Suit alleges Cardinal Mahony conspired to hide priest’s sexual abuse of children
A 25-year-old Mexican man filed suit Tuesday alleging that Cardinal Roger Mahony of the Los Angeles Archdiocese and a Mexican cardinal conspired to hide a priest’s 20-plus years of child sexual abuse, exposing dozens more young victims to rape by a known pedophile.
The complaint filed in federal court in Los Angeles relies on a U.S. law, more than 200 years old, that allows foreign victims of human rights abuses to bring their perpetrators to justice in U.S. courts. The civil suit is the first known to use the Alien Tort Claims Act of 1789 to demand a jury trial and compensation for sexual offenses committed abroad by clergy, attorneys said.
The suit accuses Mahony and Cardinal Norberto Rivera Carrera of Mexico City of negligence and conspiracy in covering up allegations against Father Nicolas Aguilar Rivera in Los Angeles and at Mexican parishes. The plaintiff, whose name was not disclosed in the suit, alleges that he was abused by the priest in 1997, when he was a 12-year-old altar boy.
The Mexican-born Aguilar first came to the attention of police in late 1986, after he was beaten by several attackers. Authorities speculated that the attack was in retaliation for his alleged abuse of young boys during overnight stays at the rectory in the Diocese of Tehuacan, Mexico. A month later, then-Bishop Rivera wrote to Mahony to offer Aguilar for placement in a Los Angeles ministry, with a coded reference to the priest being problematic, the lawsuit alleges.
Mahony appointed Aguilar associate pastor at Our Lady of Guadalupe Church in Los Angeles in March 1987, and two months later, transferred him to St. Agatha Catholic Church, according to the suit. Within nine months of Aguilar’s arrival, Los Angeles police had amassed 26 reports of sexual abuse of minors by the priest, who fled to Mexico the night Mahony was informed of the abuse allegations, according to the suit filed by attorney Jeffery R. Anderson.
The suit alleges that a top church official in Los Angeles knew that Aguilar planned to flee the country and did not notify police “in direct violation of California law.”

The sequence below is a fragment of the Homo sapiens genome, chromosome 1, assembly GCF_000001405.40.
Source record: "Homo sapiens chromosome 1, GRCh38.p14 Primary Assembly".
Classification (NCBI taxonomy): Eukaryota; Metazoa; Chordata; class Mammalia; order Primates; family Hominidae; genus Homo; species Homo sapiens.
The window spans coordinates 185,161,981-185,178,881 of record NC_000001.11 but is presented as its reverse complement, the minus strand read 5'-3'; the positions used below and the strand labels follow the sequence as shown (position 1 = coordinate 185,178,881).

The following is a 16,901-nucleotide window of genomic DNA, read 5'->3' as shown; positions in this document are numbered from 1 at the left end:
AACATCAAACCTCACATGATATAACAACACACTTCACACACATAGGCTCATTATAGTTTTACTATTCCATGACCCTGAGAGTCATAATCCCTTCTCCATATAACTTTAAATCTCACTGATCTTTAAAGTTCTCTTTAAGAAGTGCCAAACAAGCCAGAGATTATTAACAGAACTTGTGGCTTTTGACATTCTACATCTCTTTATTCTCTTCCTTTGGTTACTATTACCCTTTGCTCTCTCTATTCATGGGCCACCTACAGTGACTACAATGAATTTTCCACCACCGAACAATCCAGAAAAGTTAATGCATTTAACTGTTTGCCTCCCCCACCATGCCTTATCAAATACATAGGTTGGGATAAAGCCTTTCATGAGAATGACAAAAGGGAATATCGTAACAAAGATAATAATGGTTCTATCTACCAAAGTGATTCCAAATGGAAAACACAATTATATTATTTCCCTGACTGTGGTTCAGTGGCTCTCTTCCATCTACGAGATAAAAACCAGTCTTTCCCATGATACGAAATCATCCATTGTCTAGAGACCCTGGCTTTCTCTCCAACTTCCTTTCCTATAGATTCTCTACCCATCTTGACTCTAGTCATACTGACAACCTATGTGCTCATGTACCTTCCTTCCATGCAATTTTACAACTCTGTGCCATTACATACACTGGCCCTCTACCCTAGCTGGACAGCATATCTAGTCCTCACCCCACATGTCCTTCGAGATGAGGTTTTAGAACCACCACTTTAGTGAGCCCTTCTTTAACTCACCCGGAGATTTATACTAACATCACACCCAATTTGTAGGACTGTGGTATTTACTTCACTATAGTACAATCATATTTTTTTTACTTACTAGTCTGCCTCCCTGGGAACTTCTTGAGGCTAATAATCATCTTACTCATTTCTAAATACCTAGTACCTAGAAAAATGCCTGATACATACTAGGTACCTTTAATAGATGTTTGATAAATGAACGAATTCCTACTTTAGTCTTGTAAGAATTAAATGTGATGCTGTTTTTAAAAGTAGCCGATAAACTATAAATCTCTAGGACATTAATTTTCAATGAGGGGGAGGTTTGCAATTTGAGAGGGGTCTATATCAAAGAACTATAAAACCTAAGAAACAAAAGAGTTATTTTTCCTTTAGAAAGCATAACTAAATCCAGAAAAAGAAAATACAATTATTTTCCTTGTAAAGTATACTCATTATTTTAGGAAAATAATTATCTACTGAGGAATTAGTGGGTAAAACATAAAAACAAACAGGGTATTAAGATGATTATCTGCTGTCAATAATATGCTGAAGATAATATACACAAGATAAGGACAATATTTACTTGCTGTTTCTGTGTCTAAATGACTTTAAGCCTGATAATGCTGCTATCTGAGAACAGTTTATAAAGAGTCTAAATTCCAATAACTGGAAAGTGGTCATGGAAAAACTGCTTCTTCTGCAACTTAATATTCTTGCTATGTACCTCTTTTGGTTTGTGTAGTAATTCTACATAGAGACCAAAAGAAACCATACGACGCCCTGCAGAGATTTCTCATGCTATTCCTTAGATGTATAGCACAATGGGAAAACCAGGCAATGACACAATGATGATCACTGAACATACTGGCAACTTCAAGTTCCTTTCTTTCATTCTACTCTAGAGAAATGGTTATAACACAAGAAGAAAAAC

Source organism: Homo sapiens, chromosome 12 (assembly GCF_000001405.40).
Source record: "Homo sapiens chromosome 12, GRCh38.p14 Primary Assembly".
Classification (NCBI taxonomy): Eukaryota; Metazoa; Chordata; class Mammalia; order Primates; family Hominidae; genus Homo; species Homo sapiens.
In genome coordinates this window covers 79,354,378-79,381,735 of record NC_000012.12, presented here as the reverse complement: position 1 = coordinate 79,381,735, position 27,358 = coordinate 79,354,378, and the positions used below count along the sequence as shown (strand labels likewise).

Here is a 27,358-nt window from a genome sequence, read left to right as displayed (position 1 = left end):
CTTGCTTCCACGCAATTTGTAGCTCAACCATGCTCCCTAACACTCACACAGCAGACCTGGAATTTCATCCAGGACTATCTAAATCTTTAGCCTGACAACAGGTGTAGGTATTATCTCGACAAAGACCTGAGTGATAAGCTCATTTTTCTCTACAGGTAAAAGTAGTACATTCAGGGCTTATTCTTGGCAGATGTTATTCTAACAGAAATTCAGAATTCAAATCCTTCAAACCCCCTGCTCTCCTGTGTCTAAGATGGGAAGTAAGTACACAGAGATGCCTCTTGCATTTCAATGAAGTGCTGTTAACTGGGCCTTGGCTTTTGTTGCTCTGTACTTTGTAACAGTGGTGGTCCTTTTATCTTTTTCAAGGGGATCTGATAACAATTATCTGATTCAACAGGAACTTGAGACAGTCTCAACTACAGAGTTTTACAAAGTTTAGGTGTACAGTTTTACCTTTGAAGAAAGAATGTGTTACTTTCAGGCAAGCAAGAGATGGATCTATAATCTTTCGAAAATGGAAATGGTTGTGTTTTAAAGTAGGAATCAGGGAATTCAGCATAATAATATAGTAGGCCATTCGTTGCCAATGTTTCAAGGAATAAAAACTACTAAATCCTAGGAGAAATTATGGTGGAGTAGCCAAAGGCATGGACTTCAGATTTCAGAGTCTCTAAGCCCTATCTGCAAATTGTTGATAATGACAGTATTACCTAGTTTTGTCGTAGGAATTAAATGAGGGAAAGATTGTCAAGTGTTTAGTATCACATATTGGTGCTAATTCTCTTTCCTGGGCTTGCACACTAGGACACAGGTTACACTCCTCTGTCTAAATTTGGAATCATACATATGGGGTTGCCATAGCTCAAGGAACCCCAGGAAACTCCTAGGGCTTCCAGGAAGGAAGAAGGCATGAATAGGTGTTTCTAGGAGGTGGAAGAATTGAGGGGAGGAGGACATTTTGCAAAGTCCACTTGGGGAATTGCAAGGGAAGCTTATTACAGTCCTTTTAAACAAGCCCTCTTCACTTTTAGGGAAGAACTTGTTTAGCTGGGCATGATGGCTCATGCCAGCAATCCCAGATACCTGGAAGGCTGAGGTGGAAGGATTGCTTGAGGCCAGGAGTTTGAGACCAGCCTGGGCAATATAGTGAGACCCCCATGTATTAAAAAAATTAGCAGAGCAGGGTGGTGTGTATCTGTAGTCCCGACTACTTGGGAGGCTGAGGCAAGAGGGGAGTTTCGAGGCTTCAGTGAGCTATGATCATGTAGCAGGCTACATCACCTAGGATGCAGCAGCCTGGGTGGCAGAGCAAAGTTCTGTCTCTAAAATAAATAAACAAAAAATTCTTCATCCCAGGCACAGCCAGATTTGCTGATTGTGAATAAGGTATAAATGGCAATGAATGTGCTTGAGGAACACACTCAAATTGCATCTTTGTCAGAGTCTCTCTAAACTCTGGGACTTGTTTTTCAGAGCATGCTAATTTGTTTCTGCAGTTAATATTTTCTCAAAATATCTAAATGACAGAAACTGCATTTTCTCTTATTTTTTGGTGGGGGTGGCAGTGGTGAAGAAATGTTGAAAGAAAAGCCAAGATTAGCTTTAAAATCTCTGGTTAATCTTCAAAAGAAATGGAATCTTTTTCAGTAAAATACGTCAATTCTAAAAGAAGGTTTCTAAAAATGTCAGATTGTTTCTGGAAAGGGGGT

Archdiocese spokesman Tod M. Tamberg called the lawyer’s claims “preposterous and without foundation.”
“None of the documents concerning Nicolas Aguilar Rivera are new. The media have reported on them extensively in the past decade. They show that Cardinal Mahony urged Aguilar Rivera’s return to the U.S. to face justice,” Tamberg said in a statement. He said that was all the church planned to say on the subject.
In the complaint, Anderson contends that Aguilar raped his client repeatedly in 1997, after both cardinals had learned of other sexual assault complaints.
Aguilar was defrocked in July, more than 20 years after the first credible complaints of sexual abuse were brought by authorities in Mexico and Los Angeles, Anderson said. He said Aguilar is suspected of abusing as many as 60 boys in Mexico as well as the 26 reported in Los Angeles.
“For 21 years, from 1988 until Nicolas Aguilar Rivera was defrocked, he was allowed to utilize the authority of the church in Mexico to brutalize children,” said Los Angeles attorney Anthony M. De Marco, who represents others who allege that they were abused by Aguilar.
The priest’s whereabouts are unknown, De Marco said, but he suspects that Aguilar continues to find shelter in church facilities in Mexico.
A 1988 arrest warrant remains in force, and his extradition has been sought by U.S. authorities. If apprehended, Aguilar faces criminal charges in his homeland and in the United States.